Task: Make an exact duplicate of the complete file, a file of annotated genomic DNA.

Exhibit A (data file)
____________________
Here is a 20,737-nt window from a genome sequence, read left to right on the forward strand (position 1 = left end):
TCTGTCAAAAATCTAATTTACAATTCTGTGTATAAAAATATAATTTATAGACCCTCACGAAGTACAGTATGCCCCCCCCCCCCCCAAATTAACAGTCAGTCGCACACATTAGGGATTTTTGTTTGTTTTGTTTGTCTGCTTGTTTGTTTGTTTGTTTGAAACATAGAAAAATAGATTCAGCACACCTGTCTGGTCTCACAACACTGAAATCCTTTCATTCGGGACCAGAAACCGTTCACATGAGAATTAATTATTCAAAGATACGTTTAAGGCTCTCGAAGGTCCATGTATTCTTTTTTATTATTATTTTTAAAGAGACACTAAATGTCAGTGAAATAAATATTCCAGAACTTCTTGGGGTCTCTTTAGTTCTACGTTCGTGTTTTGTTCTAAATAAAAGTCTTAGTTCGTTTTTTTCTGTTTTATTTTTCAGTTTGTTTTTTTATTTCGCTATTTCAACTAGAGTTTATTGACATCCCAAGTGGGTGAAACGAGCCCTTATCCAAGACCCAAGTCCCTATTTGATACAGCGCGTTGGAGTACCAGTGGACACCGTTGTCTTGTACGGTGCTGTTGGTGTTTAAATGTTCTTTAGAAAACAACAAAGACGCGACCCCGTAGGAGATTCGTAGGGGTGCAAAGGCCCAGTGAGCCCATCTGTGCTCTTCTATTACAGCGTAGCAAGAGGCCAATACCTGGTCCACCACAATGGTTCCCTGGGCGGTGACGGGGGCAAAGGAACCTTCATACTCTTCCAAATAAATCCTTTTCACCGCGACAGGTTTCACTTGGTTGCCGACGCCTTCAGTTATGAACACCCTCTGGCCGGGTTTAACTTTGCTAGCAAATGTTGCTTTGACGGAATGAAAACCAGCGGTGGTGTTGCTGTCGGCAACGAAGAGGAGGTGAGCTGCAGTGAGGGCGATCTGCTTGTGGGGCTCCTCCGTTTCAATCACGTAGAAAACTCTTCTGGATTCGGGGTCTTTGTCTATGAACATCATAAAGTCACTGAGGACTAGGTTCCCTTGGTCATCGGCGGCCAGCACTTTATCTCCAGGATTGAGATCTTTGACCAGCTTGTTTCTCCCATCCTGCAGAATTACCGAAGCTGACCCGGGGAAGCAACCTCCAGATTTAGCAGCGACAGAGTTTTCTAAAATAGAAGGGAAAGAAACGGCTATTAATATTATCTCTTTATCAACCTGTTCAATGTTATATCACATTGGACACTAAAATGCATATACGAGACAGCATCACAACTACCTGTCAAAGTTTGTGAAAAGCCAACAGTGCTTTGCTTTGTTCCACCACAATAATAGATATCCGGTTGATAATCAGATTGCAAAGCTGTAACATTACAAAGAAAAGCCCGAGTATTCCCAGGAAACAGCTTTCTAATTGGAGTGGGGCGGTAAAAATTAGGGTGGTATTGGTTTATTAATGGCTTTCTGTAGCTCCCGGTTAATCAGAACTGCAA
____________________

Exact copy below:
Here is a 20,737-nt window from a genome sequence, read left to right on the forward strand (position 1 = left end):
TCTGTCAAAAATCTAATTTACAATTCTGTGTATAAAAATATAATTTATAGACCCTCACGAAGTACAGTATGCCCCCCCCCCCCCCAAATTAACAGTCAGTCGCACACATTAGGGATTTTTGTTTGTTTTGTTTGTCTGCTTGTTTGTTTGTTTGTTTGAAACATAGAAAAATAGATTCAGCACACCTGTCTGGTCTCACAACACTGAAATCCTTTCATTCGGGACCAGAAACCGTTCACATGAGAATTAATTATTCAAAGATACGTTTAAGGCTCTCGAAGGTCCATGTATTCTTTTTTATTATTATTTTTAAAGAGACACTAAATGTCAGTGAAATAAATATTCCAGAACTTCTTGGGGTCTCTTTAGTTCTACGTTCGTGTTTTGTTCTAAATAAAAGTCTTAGTTCGTTTTTTTCTGTTTTATTTTTCAGTTTGTTTTTTTATTTCGCTATTTCAACTAGAGTTTATTGACATCCCAAGTGGGTGAAACGAGCCCTTATCCAAGACCCAAGTCCCTATTTGATACAGCGCGTTGGAGTACCAGTGGACACCGTTGTCTTGTACGGTGCTGTTGGTGTTTAAATGTTCTTTAGAAAACAACAAAGACGCGACCCCGTAGGAGATTCGTAGGGGTGCAAAGGCCCAGTGAGCCCATCTGTGCTCTTCTATTACAGCGTAGCAAGAGGCCAATACCTGGTCCACCACAATGGTTCCCTGGGCGGTGACGGGGGCAAAGGAACCTTCATACTCTTCCAAATAAATCCTTTTCACCGCGACAGGTTTCACTTGGTTGCCGACGCCTTCAGTTATGAACACCCTCTGGCCGGGTTTAACTTTGCTAGCAAATGTTGCTTTGACGGAATGAAAACCAGCGGTGGTGTTGCTGTCGGCAACGAAGAGGAGGTGAGCTGCAGTGAGGGCGATCTGCTTGTGGGGCTCCTCCGTTTCAATCACGTAGAAAACTCTTCTGGATTCGGGGTCTTTGTCTATGAACATCATAAAGTCACTGAGGACTAGGTTCCCTTGGTCATCGGCGGCCAGCACTTTATCTCCAGGATTGAGATCTTTGACCAGCTTGTTTCTCCCATCCTGCAGAATTACCGAAGCTGACCCGGGGAAGCAACCTCCAGATTTAGCAGCGACAGAGTTTTCTAAAATAGAAGGGAAAGAAACGGCTATTAATATTATCTCTTTATCAACCTGTTCAATGTTATATCACATTGGACACTAAAATGCATATACGAGACAGCATCACAACTACCTGTCAAAGTTTGTGAAAAGCCAACAGTGCTTTGCTTTGTTCCACCACAATAATAGATATCCGGTTGATAATCAGATTGCAAAGCTGTAACATTACAAAGAAAAGCCCGAGTATTCCCAGGAAACAGCTTTCTAATTGGAGTGGGGCGGTAAAAATTAGGGTGGTATTGGTTTATTAATGGCTTTCTGTAGCTCCCGGTTAATCAGAACTGCAA